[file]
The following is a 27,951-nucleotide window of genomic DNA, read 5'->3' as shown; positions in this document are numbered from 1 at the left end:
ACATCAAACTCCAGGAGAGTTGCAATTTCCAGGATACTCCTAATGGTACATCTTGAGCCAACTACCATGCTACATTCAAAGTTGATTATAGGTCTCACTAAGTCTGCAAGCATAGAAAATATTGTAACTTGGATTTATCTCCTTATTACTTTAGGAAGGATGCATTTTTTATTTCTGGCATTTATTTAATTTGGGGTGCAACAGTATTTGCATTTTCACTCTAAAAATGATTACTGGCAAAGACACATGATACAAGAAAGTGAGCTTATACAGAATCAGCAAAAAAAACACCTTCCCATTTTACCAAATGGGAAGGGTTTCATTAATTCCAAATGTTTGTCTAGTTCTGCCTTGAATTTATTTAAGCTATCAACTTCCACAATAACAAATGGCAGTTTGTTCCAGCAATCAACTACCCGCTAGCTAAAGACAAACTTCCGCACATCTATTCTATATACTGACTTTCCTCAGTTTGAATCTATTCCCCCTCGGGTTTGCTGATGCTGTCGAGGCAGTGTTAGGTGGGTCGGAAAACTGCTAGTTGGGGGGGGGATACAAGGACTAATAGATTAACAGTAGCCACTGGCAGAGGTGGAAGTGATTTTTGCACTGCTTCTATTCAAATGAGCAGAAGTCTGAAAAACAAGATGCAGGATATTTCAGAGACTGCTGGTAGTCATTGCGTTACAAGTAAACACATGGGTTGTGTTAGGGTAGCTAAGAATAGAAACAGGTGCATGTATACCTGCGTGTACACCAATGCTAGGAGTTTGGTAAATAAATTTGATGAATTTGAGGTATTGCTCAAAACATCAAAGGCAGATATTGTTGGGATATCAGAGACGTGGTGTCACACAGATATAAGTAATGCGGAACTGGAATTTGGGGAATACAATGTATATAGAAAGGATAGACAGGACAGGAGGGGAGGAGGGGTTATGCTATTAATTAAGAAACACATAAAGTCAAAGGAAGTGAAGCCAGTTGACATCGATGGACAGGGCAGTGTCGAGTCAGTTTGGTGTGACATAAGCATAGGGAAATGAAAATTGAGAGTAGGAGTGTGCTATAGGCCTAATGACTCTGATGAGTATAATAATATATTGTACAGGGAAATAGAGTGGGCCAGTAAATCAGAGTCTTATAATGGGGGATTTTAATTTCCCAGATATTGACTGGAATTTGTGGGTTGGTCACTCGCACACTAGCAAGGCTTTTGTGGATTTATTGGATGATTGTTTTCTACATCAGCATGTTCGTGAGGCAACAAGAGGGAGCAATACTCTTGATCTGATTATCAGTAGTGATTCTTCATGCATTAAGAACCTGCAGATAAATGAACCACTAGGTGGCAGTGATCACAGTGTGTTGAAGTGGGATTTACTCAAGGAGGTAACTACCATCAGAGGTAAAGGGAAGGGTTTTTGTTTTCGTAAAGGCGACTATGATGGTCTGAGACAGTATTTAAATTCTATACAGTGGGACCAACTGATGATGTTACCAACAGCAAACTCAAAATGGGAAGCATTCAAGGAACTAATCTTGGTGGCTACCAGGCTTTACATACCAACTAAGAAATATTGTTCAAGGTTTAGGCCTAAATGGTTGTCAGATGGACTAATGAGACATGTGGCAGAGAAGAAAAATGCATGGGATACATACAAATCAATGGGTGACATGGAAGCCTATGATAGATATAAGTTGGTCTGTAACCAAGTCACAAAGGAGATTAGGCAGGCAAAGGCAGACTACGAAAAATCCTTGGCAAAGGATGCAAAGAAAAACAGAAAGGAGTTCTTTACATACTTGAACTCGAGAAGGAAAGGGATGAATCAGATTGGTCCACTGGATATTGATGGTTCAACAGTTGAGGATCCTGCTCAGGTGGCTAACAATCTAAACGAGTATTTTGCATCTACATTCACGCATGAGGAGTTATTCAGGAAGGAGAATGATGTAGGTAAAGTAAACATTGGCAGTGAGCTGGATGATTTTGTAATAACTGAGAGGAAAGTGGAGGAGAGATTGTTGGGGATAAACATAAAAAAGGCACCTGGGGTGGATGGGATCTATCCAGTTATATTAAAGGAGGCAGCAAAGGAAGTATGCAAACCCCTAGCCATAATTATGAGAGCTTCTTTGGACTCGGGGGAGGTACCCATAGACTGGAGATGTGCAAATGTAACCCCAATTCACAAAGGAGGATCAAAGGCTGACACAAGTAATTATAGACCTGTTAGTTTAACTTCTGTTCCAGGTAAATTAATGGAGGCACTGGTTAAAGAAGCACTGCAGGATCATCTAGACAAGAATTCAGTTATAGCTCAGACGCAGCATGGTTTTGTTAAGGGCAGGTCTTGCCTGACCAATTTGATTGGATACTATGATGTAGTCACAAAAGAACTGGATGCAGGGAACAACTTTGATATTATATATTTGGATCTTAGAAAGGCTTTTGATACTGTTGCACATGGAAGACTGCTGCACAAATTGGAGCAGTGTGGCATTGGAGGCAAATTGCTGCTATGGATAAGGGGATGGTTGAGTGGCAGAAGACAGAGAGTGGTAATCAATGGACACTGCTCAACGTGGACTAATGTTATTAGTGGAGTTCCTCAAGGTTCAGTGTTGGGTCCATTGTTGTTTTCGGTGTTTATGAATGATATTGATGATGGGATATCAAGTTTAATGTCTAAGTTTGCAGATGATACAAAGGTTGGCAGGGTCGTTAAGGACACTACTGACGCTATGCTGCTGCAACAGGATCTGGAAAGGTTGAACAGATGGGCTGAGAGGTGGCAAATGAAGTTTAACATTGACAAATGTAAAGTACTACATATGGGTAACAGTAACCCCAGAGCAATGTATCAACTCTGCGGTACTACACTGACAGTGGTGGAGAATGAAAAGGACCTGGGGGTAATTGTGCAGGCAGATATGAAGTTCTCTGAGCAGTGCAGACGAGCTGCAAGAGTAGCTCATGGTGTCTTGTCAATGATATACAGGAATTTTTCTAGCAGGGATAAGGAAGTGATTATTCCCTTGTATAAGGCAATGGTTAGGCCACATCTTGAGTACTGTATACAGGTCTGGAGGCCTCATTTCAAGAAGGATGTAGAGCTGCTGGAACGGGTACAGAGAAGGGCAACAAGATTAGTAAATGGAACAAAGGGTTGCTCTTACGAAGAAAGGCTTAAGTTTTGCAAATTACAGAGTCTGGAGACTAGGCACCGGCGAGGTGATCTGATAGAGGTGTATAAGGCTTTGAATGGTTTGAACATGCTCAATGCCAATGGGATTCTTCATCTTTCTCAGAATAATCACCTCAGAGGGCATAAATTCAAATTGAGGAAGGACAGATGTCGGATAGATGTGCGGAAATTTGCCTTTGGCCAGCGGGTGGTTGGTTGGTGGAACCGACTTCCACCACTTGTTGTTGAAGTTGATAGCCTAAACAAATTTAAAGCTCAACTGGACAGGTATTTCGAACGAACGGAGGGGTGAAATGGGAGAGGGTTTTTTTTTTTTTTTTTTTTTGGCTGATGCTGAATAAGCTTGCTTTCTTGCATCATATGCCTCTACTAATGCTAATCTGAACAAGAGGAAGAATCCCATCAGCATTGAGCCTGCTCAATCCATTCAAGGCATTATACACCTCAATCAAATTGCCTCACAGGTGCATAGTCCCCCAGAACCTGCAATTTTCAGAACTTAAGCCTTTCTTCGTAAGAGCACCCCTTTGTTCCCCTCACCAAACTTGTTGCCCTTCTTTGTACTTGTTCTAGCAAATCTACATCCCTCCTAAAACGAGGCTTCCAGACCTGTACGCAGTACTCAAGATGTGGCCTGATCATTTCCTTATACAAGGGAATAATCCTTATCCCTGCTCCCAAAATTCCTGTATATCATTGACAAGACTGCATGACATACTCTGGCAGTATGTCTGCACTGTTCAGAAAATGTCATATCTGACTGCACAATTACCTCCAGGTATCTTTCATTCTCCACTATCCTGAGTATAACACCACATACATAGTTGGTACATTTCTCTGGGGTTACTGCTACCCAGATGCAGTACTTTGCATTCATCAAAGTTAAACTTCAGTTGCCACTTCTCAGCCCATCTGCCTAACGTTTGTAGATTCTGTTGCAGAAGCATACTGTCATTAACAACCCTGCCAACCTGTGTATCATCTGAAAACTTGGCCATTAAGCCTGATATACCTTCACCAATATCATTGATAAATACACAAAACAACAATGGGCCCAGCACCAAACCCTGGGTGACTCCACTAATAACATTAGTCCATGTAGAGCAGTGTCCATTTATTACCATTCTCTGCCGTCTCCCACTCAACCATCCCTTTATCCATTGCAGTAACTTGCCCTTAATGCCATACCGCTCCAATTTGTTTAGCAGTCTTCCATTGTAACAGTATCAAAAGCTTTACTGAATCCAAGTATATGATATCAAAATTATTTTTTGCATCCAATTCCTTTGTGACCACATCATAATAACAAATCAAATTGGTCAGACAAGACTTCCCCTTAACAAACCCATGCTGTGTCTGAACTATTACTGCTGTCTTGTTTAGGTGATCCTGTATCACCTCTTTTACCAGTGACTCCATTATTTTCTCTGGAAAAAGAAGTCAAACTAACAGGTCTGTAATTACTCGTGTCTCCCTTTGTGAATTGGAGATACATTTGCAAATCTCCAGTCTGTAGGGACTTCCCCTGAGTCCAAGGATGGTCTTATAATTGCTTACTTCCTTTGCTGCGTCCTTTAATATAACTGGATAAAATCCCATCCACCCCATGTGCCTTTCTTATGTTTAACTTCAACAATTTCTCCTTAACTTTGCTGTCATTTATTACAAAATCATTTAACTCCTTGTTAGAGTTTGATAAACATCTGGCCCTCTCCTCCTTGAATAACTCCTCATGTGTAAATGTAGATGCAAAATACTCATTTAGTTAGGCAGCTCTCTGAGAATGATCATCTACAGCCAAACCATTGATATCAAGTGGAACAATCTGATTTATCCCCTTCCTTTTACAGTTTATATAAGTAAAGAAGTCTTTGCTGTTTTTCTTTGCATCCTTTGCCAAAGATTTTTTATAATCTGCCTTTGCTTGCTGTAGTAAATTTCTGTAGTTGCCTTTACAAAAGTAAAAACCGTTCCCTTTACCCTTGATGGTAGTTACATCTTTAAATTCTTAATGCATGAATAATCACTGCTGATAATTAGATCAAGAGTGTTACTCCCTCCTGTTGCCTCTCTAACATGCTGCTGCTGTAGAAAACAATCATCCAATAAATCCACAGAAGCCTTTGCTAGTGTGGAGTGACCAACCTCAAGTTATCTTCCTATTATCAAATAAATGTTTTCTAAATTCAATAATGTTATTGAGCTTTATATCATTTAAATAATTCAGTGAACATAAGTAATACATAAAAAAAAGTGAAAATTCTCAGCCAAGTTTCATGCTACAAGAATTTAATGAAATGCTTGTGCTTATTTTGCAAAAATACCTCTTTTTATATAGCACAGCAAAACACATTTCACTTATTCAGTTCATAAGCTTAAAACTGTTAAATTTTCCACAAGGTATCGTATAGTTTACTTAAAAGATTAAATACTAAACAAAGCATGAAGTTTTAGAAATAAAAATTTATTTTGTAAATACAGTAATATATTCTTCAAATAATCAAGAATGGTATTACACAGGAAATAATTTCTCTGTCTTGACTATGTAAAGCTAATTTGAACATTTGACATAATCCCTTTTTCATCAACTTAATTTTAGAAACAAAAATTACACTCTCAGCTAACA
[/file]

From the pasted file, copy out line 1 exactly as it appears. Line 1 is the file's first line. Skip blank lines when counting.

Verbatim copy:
The following is a 27,951-nucleotide window of genomic DNA, read 5'->3' as shown; positions in this document are numbered from 1 at the left end: